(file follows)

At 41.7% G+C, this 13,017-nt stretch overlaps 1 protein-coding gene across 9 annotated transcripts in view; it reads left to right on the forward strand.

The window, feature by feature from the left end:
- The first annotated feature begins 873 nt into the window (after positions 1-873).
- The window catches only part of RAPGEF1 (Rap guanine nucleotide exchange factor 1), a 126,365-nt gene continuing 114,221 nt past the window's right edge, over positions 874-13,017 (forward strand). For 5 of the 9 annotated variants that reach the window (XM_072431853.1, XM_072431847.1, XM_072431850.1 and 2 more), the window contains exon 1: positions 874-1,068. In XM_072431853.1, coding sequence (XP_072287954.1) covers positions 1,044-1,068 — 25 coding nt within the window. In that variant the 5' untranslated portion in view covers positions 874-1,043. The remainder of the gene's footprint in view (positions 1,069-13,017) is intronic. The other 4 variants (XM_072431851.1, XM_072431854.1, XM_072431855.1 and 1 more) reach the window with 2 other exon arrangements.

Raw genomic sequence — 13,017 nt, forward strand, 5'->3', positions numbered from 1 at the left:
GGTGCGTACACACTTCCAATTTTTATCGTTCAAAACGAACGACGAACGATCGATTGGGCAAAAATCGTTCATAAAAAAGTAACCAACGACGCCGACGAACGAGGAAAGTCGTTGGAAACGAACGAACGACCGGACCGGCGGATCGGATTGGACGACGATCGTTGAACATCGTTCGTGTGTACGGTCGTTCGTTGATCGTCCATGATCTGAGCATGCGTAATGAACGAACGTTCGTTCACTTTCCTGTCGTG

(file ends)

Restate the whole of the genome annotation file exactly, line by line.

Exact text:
At 41.7% G+C, this 13,017-nt stretch overlaps 1 protein-coding gene across 9 annotated transcripts in view; it reads left to right on the forward strand.

The window, feature by feature from the left end:
- The first annotated feature begins 873 nt into the window (after positions 1-873).
- The window catches only part of RAPGEF1 (Rap guanine nucleotide exchange factor 1), a 126,365-nt gene continuing 114,221 nt past the window's right edge, over positions 874-13,017 (forward strand). For 5 of the 9 annotated variants that reach the window (XM_072431853.1, XM_072431847.1, XM_072431850.1 and 2 more), the window contains exon 1: positions 874-1,068. In XM_072431853.1, coding sequence (XP_072287954.1) covers positions 1,044-1,068 — 25 coding nt within the window. In that variant the 5' untranslated portion in view covers positions 874-1,043. The remainder of the gene's footprint in view (positions 1,069-13,017) is intronic. The other 4 variants (XM_072431851.1, XM_072431854.1, XM_072431855.1 and 1 more) reach the window with 2 other exon arrangements.

Raw genomic sequence — 13,017 nt, forward strand, 5'->3', positions numbered from 1 at the left:
GGTGCGTACACACTTCCAATTTTTATCGTTCAAAACGAACGACGAACGATCGATTGGGCAAAAATCGTTCATAAAAAAGTAACCAACGACGCCGACGAACGAGGAAAGTCGTTGGAAACGAACGAACGACCGGACCGGCGGATCGGATTGGACGACGATCGTTGAACATCGTTCGTGTGTACGGTCGTTCGTTGATCGTCCATGATCTGAGCATGCGTAATGAACGAACGTTCGTTCACTTTCCTGTCGTG